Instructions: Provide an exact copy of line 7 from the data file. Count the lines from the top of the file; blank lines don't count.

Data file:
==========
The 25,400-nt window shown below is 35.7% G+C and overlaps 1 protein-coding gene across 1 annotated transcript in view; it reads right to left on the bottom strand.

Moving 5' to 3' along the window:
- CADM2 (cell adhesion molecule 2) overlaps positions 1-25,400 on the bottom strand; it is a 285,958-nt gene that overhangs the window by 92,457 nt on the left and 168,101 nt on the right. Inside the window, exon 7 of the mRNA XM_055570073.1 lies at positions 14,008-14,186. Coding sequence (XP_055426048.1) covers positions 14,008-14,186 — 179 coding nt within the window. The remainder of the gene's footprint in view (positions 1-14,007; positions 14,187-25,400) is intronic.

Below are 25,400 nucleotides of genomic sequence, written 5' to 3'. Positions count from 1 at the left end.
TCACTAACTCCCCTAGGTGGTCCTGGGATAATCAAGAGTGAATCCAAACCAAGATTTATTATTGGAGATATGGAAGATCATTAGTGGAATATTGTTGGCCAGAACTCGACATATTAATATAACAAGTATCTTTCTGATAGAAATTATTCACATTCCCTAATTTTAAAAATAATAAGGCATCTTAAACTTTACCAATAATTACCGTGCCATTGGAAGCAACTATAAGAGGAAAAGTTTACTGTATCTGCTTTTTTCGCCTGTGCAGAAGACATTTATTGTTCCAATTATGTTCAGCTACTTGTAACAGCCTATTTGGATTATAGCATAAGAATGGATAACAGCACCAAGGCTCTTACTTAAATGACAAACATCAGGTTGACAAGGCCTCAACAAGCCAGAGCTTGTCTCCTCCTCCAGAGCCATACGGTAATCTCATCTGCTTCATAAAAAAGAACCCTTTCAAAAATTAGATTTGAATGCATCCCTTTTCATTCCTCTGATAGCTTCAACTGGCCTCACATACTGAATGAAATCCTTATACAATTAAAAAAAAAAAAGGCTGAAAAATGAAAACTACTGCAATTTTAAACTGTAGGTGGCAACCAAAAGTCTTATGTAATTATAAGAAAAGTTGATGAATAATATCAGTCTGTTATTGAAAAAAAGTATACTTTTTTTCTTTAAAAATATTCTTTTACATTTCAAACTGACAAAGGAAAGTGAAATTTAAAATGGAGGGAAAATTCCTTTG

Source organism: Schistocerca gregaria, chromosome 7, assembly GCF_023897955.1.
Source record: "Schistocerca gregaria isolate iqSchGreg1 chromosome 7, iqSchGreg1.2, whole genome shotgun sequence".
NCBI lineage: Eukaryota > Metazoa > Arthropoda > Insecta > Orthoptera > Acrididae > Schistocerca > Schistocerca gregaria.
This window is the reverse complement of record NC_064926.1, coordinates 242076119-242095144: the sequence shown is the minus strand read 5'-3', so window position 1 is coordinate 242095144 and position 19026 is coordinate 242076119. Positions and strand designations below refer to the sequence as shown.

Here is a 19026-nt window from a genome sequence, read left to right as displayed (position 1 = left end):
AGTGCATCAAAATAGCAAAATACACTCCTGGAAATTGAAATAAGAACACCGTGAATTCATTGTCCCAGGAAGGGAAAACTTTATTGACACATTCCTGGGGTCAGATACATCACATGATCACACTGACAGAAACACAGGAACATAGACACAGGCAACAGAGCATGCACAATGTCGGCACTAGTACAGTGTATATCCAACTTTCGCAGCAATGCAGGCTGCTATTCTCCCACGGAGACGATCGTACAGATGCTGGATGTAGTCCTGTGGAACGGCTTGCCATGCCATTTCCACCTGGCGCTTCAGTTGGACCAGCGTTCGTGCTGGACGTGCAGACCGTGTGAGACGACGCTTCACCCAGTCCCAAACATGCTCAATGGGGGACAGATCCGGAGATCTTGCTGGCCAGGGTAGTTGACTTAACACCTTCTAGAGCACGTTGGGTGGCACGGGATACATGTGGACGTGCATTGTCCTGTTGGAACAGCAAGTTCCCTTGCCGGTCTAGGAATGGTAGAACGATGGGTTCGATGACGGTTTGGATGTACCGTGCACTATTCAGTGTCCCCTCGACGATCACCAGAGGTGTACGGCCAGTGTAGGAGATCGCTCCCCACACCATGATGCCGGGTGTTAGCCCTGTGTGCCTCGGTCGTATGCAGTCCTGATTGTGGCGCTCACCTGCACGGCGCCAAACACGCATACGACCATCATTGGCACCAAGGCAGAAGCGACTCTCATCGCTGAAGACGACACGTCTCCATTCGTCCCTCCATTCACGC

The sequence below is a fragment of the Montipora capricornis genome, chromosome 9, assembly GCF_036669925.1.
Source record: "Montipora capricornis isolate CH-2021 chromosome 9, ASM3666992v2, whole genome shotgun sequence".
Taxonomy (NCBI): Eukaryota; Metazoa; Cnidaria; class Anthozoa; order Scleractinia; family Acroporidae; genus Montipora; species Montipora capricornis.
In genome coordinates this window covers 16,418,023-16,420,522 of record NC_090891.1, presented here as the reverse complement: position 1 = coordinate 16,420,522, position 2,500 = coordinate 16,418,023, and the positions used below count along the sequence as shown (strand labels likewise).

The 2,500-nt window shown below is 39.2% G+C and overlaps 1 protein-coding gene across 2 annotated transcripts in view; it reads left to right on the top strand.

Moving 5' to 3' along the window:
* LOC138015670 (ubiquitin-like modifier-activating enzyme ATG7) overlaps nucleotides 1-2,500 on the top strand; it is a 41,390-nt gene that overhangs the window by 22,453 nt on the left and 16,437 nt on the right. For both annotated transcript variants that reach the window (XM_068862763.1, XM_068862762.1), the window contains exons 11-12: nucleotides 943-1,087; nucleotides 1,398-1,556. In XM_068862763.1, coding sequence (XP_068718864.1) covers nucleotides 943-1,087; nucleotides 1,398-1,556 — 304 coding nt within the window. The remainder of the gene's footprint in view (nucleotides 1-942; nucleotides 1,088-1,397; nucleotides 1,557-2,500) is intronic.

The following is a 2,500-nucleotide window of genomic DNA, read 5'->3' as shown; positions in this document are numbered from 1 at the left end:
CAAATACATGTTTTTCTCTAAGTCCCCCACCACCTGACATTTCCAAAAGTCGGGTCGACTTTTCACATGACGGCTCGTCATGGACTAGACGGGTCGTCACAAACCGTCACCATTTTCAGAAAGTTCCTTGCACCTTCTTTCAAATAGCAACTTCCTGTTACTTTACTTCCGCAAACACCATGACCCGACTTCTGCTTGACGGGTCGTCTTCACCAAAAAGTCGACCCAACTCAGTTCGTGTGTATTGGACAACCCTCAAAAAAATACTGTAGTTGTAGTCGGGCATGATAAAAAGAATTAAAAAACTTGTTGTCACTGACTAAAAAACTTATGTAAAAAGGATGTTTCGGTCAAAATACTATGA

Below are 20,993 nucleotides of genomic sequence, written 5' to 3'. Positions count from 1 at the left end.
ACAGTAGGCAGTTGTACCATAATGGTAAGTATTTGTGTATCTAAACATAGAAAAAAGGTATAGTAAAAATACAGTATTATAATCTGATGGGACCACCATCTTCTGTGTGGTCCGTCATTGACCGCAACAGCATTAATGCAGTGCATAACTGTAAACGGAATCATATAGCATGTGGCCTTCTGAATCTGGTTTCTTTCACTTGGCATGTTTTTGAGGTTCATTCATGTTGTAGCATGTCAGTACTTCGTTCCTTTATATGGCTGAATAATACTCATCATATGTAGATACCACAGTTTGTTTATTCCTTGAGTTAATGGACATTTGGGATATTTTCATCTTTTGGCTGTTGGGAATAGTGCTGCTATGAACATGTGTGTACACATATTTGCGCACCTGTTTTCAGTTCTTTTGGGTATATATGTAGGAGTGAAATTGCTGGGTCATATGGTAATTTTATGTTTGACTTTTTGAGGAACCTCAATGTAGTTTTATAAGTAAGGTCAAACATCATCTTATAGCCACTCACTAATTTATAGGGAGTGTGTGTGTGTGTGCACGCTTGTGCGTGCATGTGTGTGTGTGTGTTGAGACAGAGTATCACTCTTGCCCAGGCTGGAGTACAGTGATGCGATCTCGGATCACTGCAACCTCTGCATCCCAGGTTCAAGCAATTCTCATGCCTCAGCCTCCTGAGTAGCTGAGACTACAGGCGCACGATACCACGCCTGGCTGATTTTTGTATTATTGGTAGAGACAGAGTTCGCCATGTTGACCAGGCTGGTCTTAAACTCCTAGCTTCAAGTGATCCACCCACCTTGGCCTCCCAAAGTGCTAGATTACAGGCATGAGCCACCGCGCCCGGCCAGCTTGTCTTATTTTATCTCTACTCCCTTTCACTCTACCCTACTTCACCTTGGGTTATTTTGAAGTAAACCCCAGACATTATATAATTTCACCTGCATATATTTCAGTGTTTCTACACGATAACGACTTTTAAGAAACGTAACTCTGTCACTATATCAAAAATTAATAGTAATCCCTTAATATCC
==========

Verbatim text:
Source record: "Schistocerca gregaria isolate iqSchGreg1 chromosome 7, iqSchGreg1.2, whole genome shotgun sequence".